I think it's because there's not many job postings that say "BS in physics or equivalent" I've been really nervous lately that i'm wasting my time in college with physics, that stat looks good but I can never find examples of what people go into.
 
  • #11
symbolipoint
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I think it's because there's not many job postings that say "BS in physics or equivalent" I've been really nervous lately that i'm wasting my time in college with physics, that stat looks good but I can never find examples of what people go into.
Double-major, or pick a related field and include several Physics courses if you feel that way. Physics study WILL help you in other courses involving science and technology.
 
  • #12
Double-major, or pick a related field and include several Physics courses if you feel that way. Physics study WILL help you in other courses involving science and technology.
Physics is something I know I want to do, I don't know what else I would want to major in, I just get nervous that there's this super low unemployment rate, but there's no set jobs that physics sets you up for, like engineers. I couldn't see myself being an engineer or anything else.
 
  • #13
e.bar.goum
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I think it's because there's not many job postings that say "BS in physics or equivalent" I've been really nervous lately that i'm wasting my time in college with physics, that stat looks good but I can never find examples of what people go into.
Physics is something I know I want to do, I don't know what else I would want to major in, I just get nervous that there's this super low unemployment rate, but there's no set jobs that physics sets you up for, like engineers. I couldn't see myself being an engineer or anything else.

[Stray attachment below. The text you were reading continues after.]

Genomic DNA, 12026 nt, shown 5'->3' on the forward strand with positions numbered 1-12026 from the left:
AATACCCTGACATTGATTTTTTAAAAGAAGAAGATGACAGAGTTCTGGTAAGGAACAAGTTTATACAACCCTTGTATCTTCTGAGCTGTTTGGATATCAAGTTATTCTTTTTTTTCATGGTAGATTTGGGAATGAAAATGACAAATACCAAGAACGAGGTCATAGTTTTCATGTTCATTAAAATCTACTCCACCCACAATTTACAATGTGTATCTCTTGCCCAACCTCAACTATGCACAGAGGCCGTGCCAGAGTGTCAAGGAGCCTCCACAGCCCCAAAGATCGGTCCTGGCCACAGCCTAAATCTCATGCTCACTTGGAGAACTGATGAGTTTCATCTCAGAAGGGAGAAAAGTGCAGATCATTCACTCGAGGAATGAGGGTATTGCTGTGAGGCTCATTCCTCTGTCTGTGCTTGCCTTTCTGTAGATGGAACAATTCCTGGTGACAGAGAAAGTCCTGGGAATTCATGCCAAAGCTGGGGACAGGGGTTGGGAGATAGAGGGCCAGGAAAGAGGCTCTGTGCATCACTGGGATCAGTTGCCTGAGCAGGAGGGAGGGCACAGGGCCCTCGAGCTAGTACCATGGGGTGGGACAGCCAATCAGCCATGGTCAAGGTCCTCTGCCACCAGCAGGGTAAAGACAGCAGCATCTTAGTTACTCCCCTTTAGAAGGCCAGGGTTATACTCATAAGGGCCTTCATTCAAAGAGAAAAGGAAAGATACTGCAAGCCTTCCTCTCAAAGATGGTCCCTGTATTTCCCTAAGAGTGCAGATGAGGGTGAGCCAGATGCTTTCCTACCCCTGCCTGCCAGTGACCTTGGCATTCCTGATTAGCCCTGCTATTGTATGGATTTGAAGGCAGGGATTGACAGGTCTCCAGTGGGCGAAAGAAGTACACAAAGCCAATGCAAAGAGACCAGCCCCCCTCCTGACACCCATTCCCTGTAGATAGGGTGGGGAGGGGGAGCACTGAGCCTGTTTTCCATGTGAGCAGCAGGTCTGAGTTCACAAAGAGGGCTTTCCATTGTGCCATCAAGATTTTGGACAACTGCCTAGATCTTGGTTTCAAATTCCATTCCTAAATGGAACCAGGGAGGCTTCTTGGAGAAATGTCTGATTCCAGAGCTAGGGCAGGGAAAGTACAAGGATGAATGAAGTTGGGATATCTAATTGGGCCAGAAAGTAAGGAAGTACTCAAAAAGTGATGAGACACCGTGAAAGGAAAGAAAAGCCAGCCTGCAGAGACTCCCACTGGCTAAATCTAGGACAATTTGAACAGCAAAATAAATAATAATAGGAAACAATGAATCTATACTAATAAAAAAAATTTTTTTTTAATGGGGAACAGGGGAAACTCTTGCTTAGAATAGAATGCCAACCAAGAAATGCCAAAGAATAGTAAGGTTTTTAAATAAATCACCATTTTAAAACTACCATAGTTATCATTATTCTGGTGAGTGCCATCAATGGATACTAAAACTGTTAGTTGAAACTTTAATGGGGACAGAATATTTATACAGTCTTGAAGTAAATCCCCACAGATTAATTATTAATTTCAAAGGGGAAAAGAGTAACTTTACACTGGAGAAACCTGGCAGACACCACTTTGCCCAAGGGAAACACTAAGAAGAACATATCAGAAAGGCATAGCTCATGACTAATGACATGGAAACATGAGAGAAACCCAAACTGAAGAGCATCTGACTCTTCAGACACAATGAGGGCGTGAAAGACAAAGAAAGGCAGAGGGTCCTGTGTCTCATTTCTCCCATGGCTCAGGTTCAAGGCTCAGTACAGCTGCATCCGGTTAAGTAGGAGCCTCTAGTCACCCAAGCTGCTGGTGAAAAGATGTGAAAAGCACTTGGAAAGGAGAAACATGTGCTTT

That's because physics gives you a "toolbox" of skills that you can apply in a bunch of places. The AIP has a list of the kinds of jobs that physics majors get, but it's not very specific:
https://www.aip.org/sites/default/files/statistics/employment/careersfactsheet-p-10.pdf

Personally, I know physics majors who have gone into the public service, into defence jobs, into start-ups, into high-tech non-startups, and into finance.

The AIP has also done a PhD +10 study, which is obviously not totally applicable to you, but it might give you an idea of what a nonspecific thing like "physics" can mean for careers. https://www.aip.org/sites/default/files/statistics/phd-plus-10/physprivsect-jobduties.pdf I find it a really great example of the kind of breadth involved.
 
  • #14
That's because physics gives you a "toolbox" of skills that you can apply in a bunch of places. The AIP has a list of the kinds of jobs that physics majors get, but it's not very specific:
https://www.aip.org/sites/default/files/statistics/employment/careersfactsheet-p-10.pdf

Personally, I know physics majors who have gone into the public service, into defence jobs, into start-ups, into high-tech non-startups, and into finance.

The AIP has also done a PhD +10 study, which is obviously not totally applicable to you, but it might give you an idea of what a nonspecific thing like "physics" can mean for careers. https://www.aip.org/sites/default/files/statistics/phd-plus-10/physprivsect-jobduties.pdf I find it a really great example of the kind of breadth involved.
Thank you, this is the kind of stuff I've been looking for, I'm still not entirely sure I don't want to go for a PhD in physics.
 
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  • #15
George Jones
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Adding to e.bar.goum's examples.

Many of my friends who studied physics (in Canada) ended up with decent jobs (granted, this wasn't yesterday). The largest portion is in IT (including one who writes embedded software for pacemakers), two ended up in finance (one quite high up in Toronto's financial district), two are meteorologists (one with Environment Canada), two became lawyers (one a patent lawyer), a few became high school teachers, including, e.g., my wife, etc.
 
  • #16
symbolipoint
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Thank you, this is the kind of stuff I've been looking for, though that is PhD's, and I'm not entirely sure I want to go for a PhD in physics.
Why Physics? What do you know about the engineering field? What other subjects or courses have you studied at least two-semesters' worth? How do you relate to them (or them to you)? Do you want primarily to learn to understand matter, energy, and transformations between them? or do you want to design or study processes, or design equipment?
 
  • #17